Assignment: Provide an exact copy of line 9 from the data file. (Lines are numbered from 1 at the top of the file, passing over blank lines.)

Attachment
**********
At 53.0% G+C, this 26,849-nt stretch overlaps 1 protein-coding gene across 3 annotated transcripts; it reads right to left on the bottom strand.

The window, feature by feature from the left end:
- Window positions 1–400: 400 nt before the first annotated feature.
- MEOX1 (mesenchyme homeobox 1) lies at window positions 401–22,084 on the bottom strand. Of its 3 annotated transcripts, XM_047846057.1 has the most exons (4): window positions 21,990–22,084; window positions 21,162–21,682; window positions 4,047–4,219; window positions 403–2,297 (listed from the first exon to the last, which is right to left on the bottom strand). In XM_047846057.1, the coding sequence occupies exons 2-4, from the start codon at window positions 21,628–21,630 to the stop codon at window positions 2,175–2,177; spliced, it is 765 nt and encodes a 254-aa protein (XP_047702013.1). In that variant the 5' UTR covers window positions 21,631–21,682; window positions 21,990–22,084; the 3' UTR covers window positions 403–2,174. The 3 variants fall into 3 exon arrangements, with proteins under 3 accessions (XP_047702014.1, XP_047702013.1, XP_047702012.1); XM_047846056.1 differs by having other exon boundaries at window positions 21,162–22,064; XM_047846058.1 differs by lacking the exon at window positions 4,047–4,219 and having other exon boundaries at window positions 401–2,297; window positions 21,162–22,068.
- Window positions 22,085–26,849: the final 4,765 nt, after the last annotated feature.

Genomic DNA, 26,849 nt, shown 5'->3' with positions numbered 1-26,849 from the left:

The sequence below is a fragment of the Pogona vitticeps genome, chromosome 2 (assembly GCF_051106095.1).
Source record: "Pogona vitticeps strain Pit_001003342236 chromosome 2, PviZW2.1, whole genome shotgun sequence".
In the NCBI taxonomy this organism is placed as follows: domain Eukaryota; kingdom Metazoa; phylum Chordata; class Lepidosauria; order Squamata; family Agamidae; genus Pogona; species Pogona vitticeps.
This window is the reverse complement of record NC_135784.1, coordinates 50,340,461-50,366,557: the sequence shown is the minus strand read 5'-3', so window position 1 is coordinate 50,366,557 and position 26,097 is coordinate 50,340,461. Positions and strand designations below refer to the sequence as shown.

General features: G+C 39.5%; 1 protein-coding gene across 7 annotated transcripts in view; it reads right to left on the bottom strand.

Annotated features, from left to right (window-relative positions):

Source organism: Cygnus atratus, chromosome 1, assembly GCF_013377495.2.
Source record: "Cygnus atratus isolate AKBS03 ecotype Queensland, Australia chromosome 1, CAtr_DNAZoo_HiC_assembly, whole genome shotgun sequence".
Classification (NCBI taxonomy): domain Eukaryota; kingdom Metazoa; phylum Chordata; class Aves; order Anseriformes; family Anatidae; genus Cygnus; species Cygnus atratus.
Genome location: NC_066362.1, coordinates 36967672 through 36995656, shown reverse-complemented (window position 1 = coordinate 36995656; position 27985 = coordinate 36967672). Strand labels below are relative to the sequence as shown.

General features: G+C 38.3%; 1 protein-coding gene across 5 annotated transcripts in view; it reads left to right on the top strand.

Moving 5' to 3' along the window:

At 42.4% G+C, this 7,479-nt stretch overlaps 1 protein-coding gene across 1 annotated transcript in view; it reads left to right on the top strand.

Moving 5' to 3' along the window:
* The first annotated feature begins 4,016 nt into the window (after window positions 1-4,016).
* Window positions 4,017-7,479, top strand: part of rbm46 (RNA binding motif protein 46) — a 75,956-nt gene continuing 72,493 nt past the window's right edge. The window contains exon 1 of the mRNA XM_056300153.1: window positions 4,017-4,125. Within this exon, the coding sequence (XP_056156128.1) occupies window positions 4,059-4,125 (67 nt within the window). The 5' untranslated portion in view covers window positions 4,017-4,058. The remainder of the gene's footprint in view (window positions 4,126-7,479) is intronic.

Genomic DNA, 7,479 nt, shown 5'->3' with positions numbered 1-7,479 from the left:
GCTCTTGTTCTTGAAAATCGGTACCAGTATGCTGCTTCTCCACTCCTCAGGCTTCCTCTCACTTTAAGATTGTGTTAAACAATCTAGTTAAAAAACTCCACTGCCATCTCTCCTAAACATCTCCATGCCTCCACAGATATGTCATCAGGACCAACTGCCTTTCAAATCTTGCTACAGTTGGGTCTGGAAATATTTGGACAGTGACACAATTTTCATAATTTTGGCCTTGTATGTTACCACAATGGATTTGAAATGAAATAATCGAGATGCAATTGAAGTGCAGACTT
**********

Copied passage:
In the NCBI taxonomy this organism is placed as follows: domain Eukaryota; kingdom Metazoa; phylum Chordata; class Lepidosauria; order Squamata; family Agamidae; genus Pogona; species Pogona vitticeps.